HIGHLIGHTS OF THE WEEK
- U.S.-China trade tensions continued to dominate headlines as both countries dig in for another round of negotiations under more strained circumstances. U.S. tariffs against Mexico appear to also be in the works.
- As trade tensions flare, investors have run for cover, driving up bond prices and sending the yield curve into inversion territory.
- U.S. Q1 growth was revised marginally lower (3.1% vs. 3.2%), and Q2 is projected to be lower still (below 2%). Inflation however managed to edge marginally higher with core PCE at 1.6% year-on-year in April.
Trade Tensions Still in the Spotlight
U.S.-China trade negotiations hit a major speedbump earlier in the month and there is now a higher probability that talks could face protracted delays. President Trump stated that the U.S. is “not ready to make a deal”, though he still believes the two nations will ultimately reach an agreement.
In other trade news, just as the U.S. and Mexico took steps this week to ratify the USMCA, President Trump threatened to impose a 5% tariff on all Mexican imports starting July 10th. The President wants Mexico to do more to deter illegal migration from Central America. These tariffs, alongside prolonged Chinese negotiations, complicate trade relations even further. The heightened bout of uncertainty is likely to dent already shaky business confidence.
China has responded to U.S. rhetoric with both direct and indirect threats. The country suggested that they too may influence global supply chains through their dominance of “rare earth” exports – a group of 17 minerals used in the production of most modern electronic devices. A ban on exports to the U.S. could disrupt production and affect prices of many products ranging from smartphones to satellites. There are also indications that China may have once again halted purchases of U.S. soybeans after previously resuming purchases as a sign of goodwill during negotiations.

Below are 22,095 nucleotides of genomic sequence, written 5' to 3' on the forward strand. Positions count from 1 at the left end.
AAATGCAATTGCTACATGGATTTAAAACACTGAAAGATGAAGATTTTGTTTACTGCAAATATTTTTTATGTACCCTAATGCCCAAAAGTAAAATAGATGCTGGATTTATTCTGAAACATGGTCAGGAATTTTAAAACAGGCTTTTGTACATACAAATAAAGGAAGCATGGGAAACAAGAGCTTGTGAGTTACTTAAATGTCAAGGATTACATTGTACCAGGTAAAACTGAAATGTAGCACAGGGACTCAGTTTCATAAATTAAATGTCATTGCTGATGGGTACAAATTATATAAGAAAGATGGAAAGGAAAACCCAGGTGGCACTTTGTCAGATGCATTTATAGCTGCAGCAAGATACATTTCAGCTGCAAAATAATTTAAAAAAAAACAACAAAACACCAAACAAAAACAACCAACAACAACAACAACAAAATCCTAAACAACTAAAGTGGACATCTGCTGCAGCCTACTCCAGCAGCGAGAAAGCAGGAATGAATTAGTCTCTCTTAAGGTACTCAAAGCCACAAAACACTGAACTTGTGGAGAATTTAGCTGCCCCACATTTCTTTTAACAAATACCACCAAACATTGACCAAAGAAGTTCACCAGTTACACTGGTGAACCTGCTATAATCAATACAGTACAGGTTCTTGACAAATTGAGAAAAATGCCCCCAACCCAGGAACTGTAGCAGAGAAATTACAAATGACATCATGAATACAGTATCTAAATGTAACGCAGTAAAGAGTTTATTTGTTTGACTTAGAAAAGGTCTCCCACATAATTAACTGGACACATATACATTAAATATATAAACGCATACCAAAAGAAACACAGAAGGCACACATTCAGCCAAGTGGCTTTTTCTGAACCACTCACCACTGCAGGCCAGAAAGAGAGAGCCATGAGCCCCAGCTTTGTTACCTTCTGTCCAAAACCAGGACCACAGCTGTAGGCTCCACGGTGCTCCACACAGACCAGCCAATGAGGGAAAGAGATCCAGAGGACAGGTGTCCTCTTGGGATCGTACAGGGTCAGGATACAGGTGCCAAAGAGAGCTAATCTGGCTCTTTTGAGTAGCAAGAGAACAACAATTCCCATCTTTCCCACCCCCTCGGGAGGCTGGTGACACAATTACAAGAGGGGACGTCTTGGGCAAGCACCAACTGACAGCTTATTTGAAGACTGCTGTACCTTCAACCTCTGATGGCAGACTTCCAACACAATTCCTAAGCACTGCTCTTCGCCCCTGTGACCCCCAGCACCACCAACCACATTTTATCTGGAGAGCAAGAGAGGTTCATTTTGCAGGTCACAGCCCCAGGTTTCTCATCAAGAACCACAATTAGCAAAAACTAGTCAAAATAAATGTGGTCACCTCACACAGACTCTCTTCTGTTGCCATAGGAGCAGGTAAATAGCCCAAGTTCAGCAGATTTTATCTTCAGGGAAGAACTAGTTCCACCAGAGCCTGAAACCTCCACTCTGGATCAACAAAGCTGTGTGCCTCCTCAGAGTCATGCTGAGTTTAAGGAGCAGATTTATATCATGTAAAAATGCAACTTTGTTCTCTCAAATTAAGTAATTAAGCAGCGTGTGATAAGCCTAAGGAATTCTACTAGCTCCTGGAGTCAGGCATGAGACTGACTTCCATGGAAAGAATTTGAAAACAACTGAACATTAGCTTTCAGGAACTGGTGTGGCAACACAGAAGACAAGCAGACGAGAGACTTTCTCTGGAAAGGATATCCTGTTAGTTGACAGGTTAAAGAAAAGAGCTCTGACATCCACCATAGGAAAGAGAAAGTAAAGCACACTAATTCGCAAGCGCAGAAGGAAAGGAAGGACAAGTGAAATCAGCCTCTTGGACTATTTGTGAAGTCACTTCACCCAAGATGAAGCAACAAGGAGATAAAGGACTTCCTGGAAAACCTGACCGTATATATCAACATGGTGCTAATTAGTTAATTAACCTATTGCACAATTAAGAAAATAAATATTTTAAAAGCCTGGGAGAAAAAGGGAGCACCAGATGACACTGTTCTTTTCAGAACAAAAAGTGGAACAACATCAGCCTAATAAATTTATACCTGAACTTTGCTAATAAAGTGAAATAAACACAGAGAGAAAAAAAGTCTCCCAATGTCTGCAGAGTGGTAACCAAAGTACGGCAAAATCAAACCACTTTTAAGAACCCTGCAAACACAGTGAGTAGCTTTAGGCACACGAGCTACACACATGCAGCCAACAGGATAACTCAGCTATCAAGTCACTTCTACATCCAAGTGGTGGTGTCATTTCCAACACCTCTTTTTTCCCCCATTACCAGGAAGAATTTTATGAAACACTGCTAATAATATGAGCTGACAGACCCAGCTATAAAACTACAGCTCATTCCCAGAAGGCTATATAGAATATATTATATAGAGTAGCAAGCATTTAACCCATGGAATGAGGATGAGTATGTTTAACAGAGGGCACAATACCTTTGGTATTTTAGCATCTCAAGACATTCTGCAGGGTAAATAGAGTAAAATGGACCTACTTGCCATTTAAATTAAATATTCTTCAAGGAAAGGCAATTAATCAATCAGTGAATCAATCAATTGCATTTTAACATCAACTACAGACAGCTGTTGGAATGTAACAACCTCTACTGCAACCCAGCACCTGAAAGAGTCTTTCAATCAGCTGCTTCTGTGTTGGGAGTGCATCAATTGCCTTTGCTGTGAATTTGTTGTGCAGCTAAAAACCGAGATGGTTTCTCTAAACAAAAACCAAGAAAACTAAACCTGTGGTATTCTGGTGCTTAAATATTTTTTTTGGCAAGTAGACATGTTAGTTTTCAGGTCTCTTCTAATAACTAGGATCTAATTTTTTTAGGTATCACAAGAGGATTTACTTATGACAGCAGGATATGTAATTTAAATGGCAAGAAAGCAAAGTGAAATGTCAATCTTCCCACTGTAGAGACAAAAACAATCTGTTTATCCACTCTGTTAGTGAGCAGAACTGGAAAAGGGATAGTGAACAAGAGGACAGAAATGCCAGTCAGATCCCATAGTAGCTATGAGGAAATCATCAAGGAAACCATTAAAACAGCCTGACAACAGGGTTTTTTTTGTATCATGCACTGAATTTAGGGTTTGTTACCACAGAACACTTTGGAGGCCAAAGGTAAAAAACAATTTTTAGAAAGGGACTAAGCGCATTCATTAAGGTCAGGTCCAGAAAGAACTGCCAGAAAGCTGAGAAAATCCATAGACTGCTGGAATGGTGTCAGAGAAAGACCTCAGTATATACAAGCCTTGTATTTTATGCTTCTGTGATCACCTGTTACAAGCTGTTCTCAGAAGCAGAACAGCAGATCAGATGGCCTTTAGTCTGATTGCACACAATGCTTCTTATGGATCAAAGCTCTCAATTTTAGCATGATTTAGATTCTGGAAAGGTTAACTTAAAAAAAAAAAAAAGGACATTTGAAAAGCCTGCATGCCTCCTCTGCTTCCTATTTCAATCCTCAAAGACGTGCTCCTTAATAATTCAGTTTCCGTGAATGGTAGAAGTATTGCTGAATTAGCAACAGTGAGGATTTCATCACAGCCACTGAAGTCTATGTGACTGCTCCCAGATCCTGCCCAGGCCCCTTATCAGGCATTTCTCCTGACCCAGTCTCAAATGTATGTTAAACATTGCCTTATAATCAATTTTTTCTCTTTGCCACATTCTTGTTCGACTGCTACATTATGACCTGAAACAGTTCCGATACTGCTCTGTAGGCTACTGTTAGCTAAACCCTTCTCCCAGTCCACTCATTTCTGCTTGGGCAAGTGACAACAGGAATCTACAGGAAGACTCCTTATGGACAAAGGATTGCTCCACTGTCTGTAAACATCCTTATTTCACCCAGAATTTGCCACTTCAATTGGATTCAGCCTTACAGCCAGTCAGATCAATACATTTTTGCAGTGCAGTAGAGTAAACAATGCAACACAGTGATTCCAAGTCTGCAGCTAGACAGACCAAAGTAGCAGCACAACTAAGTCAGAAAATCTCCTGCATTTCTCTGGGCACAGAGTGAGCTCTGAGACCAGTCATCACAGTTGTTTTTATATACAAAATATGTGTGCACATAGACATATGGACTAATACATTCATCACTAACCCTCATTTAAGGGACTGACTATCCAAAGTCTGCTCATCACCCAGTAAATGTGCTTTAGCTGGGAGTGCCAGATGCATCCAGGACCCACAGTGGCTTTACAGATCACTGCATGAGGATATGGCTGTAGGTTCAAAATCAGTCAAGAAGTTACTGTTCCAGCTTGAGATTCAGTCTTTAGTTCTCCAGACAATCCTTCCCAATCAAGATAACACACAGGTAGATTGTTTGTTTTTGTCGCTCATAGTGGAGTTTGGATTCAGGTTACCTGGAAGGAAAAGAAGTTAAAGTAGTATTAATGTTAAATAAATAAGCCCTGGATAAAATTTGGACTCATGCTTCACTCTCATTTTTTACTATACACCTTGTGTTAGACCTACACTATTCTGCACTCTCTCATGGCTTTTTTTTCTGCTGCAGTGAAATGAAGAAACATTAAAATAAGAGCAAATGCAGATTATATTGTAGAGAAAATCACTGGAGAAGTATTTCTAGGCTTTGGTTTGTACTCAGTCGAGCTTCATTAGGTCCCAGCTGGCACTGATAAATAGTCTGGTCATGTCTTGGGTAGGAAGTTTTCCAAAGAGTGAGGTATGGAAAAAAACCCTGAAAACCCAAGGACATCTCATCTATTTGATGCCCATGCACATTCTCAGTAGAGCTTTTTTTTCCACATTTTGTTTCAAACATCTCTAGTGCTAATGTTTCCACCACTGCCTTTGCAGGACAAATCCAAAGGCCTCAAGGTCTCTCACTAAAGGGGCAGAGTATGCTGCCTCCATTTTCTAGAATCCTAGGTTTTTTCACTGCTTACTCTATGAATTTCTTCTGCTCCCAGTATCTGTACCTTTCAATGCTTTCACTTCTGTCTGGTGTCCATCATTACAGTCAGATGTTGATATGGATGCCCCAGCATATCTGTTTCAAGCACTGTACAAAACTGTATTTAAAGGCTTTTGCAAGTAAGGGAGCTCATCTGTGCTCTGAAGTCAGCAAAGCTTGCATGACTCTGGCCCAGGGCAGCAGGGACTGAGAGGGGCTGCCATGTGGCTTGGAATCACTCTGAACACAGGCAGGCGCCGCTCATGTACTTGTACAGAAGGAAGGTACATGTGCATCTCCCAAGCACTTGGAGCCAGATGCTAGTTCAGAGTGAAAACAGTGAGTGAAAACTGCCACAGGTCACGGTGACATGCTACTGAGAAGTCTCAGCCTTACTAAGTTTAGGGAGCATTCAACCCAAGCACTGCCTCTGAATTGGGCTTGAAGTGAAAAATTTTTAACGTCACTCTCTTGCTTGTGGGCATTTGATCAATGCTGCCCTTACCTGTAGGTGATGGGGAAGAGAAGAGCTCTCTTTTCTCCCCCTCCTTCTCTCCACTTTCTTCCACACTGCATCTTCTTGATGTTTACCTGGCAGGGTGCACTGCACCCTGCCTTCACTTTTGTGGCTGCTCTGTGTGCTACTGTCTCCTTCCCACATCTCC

Meanwhile, on the domestic data front, home price appreciation continues to moderate. Data for March showed that home prices grew 3.7% year-on-year, lower than the 3.9% recorded in February (Chart 1). Price growth has been decelerating since April last year, suggesting that even with lower mortgage rates and rising wages, past price growth may have stretched affordability for many potential buyers.
First quarter real GDP growth was revised to 3.1% annualized, relative to 3.2% previously. The slight downgrade reflected lower business and residential investment. Weak performance in these two categories is expected to continue, weighing on growth in Q2 and resulting in a sub 2% outturn. Personal spending in April was also soft at 0.3% month-on-month, even as incomes rose more than expected, coming in at 0.5%. April’s outturn, however, followed strong growth in March, suggesting that personal spending will be a key driver of Q2 growth, even as other components such as investment look to drag on activity.
With concerns of lower growth and heightened trade tensions, investors pushed the yield on 10-yr Treasury notes to the lowest close since September 2017 this week. This caused the yield curve to invert as it dipped below the three-month note (Chart 2). While inversions tend to precede recessions, the phenomenon would need to be sustained and observed among other maturities before the indicator signals an imminent risk and materially affect decisions at the Fed. All said, the reignited trade tensions have skewed the risks to both U.S. and global growth further to the downside – a development which will no doubt receive close monitoring by central bank officials.
Shernette McLeod, Economist | 416-415-0413
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